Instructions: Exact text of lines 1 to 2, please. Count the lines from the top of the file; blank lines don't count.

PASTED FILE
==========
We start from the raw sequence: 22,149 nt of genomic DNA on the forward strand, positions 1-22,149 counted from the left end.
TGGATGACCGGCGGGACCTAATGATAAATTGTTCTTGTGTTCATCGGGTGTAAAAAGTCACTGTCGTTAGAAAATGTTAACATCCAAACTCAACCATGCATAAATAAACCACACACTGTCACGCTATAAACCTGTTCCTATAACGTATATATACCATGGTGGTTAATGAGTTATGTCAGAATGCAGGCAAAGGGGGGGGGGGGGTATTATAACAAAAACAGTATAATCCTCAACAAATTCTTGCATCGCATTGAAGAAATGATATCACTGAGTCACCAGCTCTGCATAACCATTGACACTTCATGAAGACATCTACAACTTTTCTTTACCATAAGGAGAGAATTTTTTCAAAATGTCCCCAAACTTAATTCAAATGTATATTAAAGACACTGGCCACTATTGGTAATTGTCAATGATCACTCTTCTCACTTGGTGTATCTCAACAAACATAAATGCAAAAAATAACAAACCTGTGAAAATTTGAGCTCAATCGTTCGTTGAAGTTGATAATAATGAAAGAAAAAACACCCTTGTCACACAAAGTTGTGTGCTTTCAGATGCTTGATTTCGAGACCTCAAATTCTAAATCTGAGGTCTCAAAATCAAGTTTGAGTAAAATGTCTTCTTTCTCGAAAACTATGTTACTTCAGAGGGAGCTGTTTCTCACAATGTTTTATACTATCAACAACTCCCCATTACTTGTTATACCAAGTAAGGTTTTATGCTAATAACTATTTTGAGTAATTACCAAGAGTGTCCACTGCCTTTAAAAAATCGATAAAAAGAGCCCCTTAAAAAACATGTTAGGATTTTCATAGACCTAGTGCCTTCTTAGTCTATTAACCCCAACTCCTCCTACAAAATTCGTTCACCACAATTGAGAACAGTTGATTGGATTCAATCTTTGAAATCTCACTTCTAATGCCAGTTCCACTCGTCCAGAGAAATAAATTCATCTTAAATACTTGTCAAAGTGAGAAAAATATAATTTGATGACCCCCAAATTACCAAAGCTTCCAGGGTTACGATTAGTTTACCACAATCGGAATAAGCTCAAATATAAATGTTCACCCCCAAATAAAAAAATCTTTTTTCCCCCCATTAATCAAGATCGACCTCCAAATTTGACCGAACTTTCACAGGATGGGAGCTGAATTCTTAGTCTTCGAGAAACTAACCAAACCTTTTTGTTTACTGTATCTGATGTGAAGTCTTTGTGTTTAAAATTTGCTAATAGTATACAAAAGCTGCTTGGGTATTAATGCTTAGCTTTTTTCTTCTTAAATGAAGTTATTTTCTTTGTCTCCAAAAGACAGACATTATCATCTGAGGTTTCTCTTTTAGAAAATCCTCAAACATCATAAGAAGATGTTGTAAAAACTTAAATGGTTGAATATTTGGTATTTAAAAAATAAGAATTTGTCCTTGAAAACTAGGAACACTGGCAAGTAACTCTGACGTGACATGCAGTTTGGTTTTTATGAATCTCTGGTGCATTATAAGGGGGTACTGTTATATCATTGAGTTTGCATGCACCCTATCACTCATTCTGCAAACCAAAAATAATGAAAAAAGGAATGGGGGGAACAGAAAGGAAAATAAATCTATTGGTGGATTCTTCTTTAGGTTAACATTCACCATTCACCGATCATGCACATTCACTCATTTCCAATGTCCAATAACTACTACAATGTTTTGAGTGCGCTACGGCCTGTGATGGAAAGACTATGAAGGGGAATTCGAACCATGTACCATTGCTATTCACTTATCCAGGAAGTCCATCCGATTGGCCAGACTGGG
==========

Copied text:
We start from the raw sequence: 22,149 nt of genomic DNA on the forward strand, positions 1-22,149 counted from the left end.
TGGATGACCGGCGGGACCTAATGATAAATTGTTCTTGTGTTCATCGGGTGTAAAAAGTCACTGTCGTTAGAAAATGTTAACATCCAAACTCAACCATGCATAAATAAACCACACACTGTCACGCTATAAACCTGTTCCTATAACGTATATATACCATGGTGGTTAATGAGTTATGTCAGAATGCAGGCAAAGGGGGGGGGGGGGTATTATAACAAAAACAGTATAATCCTCAACAAATTCTTGCATCGCATTGAAGAAATGATATCACTGAGTCACCAGCTCTGCATAACCATTGACACTTCATGAAGACATCTACAACTTTTCTTTACCATAAGGAGAGAATTTTTTCAAAATGTCCCCAAACTTAATTCAAATGTATATTAAAGACACTGGCCACTATTGGTAATTGTCAATGATCACTCTTCTCACTTGGTGTATCTCAACAAACATAAATGCAAAAAATAACAAACCTGTGAAAATTTGAGCTCAATCGTTCGTTGAAGTTGATAATAATGAAAGAAAAAACACCCTTGTCACACAAAGTTGTGTGCTTTCAGATGCTTGATTTCGAGACCTCAAATTCTAAATCTGAGGTCTCAAAATCAAGTTTGAGTAAAATGTCTTCTTTCTCGAAAACTATGTTACTTCAGAGGGAGCTGTTTCTCACAATGTTTTATACTATCAACAACTCCCCATTACTTGTTATACCAAGTAAGGTTTTATGCTAATAACTATTTTGAGTAATTACCAAGAGTGTCCACTGCCTTTAAAAAATCGATAAAAAGAGCCCCTTAAAAAACATGTTAGGATTTTCATAGACCTAGTGCCTTCTTAGTCTATTAACCCCAACTCCTCCTACAAAATTCGTTCACCACAATTGAGAACAGTTGATTGGATTCAATCTTTGAAATCTCACTTCTAATGCCAGTTCCACTCGTCCAGAGAAATAAATTCATCTTAAATACTTGTCAAAGTGAGAAAAATATAATTTGATGACCCCCAAATTACCAAAGCTTCCAGGGTTACGATTAGTTTACCACAATCGGAATAAGCTCAAATATAAATGTTCACCCCCAAATAAAAAAATCTTTTTTCCCCCCATTAATCAAGATCGACCTCCAAATTTGACCGAACTTTCACAGGATGGGAGCTGAATTCTTAGTCTTCGAGAAACTAACCAAACCTTTTTGTTTACTGTATCTGATGTGAAGTCTTTGTGTTTAAAATTTGCTAATAGTATACAAAAGCTGCTTGGGTATTAATGCTTAGCTTTTTTCTTCTTAAATGAAGTTATTTTCTTTGTCTCCAAAAGACAGACATTATCATCTGAGGTTTCTCTTTTAGAAAATCCTCAAACATCATAAGAAGATGTTGTAAAAACTTAAATGGTTGAATATTTGGTATTTAAAAAATAAGAATTTGTCCTTGAAAACTAGGAACACTGGCAAGTAACTCTGACGTGACATGCAGTTTGGTTTTTATGAATCTCTGGTGCATTATAAGGGGGTACTGTTATATCATTGAGTTTGCATGCACCCTATCACTCATTCTGCAAACCAAAAATAATGAAAAAAGGAATGGGGGGAACAGAAAGGAAAATAAATCTATTGGTGGATTCTTCTTTAGGTTAACATTCACCATTCACCGATCATGCACATTCACTCATTTCCAATGTCCAATAACTACTACAATGTTTTGAGTGCGCTACGGCCTGTGATGGAAAGACTATGAAGGGGAATTCGAACCATGTACCATTGCTATTCACTTATCCAGGAAGTCCATCCGATTGGCCAGACTGGG